Collective medical-marijuana gardens will not be allowed in Poulsbo until the city updates its zoning code to account for the potential impacts of such gardens and where they might best fit into the community.

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POULSBO — Collective medical-marijuana gardens will not be allowed in Poulsbo until the city updates its zoning code to account for the potential impacts of such gardens and where they might best fit into the community.

The City Council voted unanimously Wednesday night to place a six-month moratorium on the establishment of these gardens within city limits, following behind Bremerton and Port Orchard, which passed similar moratoriums last month. The purpose of the moratorium is not to prohibit the gardens but instead to make sure the city has regulations in place to address the gardens if they ever pop up in city limits.

The council approved a different moratorium on the establishment of medicinal-marijuana dispensaries within city limits earlier this year.

That moratorium is set to expire Sept. 16 and the council does not plan to extend it based on legal advice from the city attorney. The attorney believes the new moratorium plus actions taken by the state Legislature will cover the city’s legal bases until adequate changes are made to the city’s zoning code.

State legislators passed a bill during the last legislative session that offered legal guidance for licensing and legalization of medical-marijuana facilities and authorized the establishment of the collective gardens, but Gov. Chris Gregoire vetoed certain provisions of the bill. Collective gardens fell under the section not vetoed and became legal July 22.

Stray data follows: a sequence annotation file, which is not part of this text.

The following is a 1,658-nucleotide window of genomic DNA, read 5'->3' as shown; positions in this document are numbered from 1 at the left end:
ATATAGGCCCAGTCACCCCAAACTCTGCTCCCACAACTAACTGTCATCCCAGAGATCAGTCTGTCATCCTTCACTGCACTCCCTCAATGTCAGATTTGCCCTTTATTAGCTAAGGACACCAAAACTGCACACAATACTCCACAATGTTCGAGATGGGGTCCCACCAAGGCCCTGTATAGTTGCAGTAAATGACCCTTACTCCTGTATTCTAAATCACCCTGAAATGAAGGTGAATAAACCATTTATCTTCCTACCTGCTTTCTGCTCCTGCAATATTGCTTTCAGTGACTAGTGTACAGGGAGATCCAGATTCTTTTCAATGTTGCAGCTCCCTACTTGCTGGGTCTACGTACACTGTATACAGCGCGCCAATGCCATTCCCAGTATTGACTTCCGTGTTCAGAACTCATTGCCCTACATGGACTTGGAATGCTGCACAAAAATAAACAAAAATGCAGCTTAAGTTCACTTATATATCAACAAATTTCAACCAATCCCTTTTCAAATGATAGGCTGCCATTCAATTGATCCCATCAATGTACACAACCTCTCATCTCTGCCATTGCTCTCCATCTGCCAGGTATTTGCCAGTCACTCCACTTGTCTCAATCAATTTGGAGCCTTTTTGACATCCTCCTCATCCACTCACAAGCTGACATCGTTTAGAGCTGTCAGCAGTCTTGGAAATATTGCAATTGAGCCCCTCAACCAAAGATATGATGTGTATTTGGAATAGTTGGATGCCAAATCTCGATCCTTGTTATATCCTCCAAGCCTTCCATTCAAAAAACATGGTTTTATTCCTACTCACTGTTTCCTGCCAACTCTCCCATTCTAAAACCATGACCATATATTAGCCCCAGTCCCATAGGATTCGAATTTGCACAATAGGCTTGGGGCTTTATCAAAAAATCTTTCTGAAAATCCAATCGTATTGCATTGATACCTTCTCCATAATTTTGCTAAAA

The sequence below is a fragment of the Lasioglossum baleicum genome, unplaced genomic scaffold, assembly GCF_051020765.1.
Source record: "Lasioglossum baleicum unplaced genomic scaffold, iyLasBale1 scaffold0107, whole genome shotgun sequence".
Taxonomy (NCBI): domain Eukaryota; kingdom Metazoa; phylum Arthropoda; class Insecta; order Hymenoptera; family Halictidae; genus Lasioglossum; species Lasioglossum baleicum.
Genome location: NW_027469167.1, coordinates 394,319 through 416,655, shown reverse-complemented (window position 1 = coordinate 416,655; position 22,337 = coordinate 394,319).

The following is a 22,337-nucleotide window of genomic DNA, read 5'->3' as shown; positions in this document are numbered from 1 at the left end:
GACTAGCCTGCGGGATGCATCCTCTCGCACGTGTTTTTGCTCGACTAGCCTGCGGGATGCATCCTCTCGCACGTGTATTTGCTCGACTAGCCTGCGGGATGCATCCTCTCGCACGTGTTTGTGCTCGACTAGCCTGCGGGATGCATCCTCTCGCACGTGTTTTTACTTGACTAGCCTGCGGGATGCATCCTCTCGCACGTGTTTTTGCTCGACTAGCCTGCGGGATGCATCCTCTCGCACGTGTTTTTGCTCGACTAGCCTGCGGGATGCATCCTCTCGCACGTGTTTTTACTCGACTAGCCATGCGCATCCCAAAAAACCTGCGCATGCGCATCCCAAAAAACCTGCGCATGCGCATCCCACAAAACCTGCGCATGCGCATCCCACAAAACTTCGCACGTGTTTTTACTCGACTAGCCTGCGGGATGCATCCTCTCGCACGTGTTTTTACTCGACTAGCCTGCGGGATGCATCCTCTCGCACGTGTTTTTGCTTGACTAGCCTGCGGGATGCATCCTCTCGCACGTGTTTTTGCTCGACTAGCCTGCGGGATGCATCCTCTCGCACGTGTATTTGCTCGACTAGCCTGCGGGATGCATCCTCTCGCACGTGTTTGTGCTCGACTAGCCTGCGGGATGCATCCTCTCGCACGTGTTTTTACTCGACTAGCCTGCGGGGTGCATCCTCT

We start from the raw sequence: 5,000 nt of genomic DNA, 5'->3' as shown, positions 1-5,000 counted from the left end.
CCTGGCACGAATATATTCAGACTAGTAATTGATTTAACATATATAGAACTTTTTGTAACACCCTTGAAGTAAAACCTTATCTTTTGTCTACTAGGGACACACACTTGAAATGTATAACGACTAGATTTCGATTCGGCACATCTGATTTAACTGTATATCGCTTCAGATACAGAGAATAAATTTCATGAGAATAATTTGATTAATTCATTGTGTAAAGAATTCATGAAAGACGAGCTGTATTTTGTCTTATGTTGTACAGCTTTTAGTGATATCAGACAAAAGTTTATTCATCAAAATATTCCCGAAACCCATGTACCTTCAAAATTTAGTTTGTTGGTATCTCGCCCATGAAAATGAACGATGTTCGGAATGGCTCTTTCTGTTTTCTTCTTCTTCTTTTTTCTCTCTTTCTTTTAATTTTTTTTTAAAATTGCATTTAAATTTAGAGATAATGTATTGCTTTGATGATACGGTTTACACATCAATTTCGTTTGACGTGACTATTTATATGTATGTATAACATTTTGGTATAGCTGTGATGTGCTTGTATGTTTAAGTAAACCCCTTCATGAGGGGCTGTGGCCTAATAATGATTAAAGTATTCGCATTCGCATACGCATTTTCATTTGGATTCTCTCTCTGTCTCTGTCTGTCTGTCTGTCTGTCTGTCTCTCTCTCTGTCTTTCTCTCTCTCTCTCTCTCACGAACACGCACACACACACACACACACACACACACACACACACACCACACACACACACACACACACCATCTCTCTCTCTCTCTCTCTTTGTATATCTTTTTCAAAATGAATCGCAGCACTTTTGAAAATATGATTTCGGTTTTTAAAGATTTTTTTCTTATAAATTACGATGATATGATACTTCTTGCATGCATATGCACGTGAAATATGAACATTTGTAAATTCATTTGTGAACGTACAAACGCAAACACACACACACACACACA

The changes to state law allow up to 10 qualified patients to cultivate collective gardens with up to 15 marijuana plants per person. No more than 45 total plants are allowed per garden.

“We need to have a process in place that satisfies all parties,” Councilwoman Connie Lord said of approving the moratorium to give the council time to discuss the zoning code. “If this is going to be permitted, we need to figure out where in our zoning that could be.”

Troy Barber, the North Kitsap coordinator for Sensible Washington, a pro-legalization political organization, was the only person to comment before the moratorium was approved. He asked council members not to approve the moratorium and encouraged them to talk with experts within the pro-marijuana movement before crafting any laws aimed at governing medicinal-marijuana establishments.

Lord noted Barber’s concerns and asked him and others with interest in the regulations to “work with planning staff on language so that this can be accommodated at some location under our zoning parameters.”

“This ordinance is merely a justification for a moratorium right now because we don’t have something on the books to control this,” she said.

Councilmen Ed Stern and David Musgrove expressed equal concern with the moratorium because they feel local jurisdictions are forced to respond to an issue that should be addressed at the federal and state levels.

“There are a lot of pits and pitfalls ahead of us when we are basically being made responsible for regulations of those before us,” Musgrove said.

The council will hold a public hearing on the moratorium in the next 60 days. It will be in place for sixth months, giving the council time to address the collective gardens in its zoning code update, which is set to be finished at the end of this year.